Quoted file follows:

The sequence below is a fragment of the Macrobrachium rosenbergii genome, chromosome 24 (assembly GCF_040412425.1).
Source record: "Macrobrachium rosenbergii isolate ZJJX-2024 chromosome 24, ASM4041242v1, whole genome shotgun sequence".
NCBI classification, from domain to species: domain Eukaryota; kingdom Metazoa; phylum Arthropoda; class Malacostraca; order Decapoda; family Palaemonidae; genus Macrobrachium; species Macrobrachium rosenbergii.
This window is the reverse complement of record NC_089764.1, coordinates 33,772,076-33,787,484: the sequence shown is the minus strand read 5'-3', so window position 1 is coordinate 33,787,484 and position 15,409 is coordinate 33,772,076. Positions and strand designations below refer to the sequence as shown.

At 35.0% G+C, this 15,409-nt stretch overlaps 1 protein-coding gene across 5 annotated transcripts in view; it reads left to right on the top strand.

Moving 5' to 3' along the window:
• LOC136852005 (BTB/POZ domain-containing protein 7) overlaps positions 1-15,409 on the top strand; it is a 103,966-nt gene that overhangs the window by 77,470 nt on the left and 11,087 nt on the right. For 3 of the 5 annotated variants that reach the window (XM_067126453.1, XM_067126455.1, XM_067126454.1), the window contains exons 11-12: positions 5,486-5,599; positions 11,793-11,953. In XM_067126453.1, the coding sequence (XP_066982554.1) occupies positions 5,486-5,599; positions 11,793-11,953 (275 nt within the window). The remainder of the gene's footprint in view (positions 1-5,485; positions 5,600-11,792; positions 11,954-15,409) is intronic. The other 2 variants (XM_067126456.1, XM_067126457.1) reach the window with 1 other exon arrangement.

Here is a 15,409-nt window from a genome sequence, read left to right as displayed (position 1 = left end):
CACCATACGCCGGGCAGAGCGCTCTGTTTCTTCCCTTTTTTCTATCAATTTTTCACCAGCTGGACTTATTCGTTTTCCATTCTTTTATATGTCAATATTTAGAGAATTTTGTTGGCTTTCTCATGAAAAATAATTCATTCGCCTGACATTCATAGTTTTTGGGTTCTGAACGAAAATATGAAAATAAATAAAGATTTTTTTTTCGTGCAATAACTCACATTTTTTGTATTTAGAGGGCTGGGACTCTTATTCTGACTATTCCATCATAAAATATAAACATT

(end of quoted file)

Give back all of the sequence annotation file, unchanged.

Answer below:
The sequence below is a fragment of the Macrobrachium rosenbergii genome, chromosome 24 (assembly GCF_040412425.1).
Source record: "Macrobrachium rosenbergii isolate ZJJX-2024 chromosome 24, ASM4041242v1, whole genome shotgun sequence".
NCBI classification, from domain to species: domain Eukaryota; kingdom Metazoa; phylum Arthropoda; class Malacostraca; order Decapoda; family Palaemonidae; genus Macrobrachium; species Macrobrachium rosenbergii.
This window is the reverse complement of record NC_089764.1, coordinates 33,772,076-33,787,484: the sequence shown is the minus strand read 5'-3', so window position 1 is coordinate 33,787,484 and position 15,409 is coordinate 33,772,076. Positions and strand designations below refer to the sequence as shown.

At 35.0% G+C, this 15,409-nt stretch overlaps 1 protein-coding gene across 5 annotated transcripts in view; it reads left to right on the top strand.

Moving 5' to 3' along the window:
• LOC136852005 (BTB/POZ domain-containing protein 7) overlaps positions 1-15,409 on the top strand; it is a 103,966-nt gene that overhangs the window by 77,470 nt on the left and 11,087 nt on the right. For 3 of the 5 annotated variants that reach the window (XM_067126453.1, XM_067126455.1, XM_067126454.1), the window contains exons 11-12: positions 5,486-5,599; positions 11,793-11,953. In XM_067126453.1, the coding sequence (XP_066982554.1) occupies positions 5,486-5,599; positions 11,793-11,953 (275 nt within the window). The remainder of the gene's footprint in view (positions 1-5,485; positions 5,600-11,792; positions 11,954-15,409) is intronic. The other 2 variants (XM_067126456.1, XM_067126457.1) reach the window with 1 other exon arrangement.

Here is a 15,409-nt window from a genome sequence, read left to right as displayed (position 1 = left end):
CACCATACGCCGGGCAGAGCGCTCTGTTTCTTCCCTTTTTTCTATCAATTTTTCACCAGCTGGACTTATTCGTTTTCCATTCTTTTATATGTCAATATTTAGAGAATTTTGTTGGCTTTCTCATGAAAAATAATTCATTCGCCTGACATTCATAGTTTTTGGGTTCTGAACGAAAATATGAAAATAAATAAAGATTTTTTTTTCGTGCAATAACTCACATTTTTTGTATTTAGAGGGCTGGGACTCTTATTCTGACTATTCCATCATAAAATATAAACATT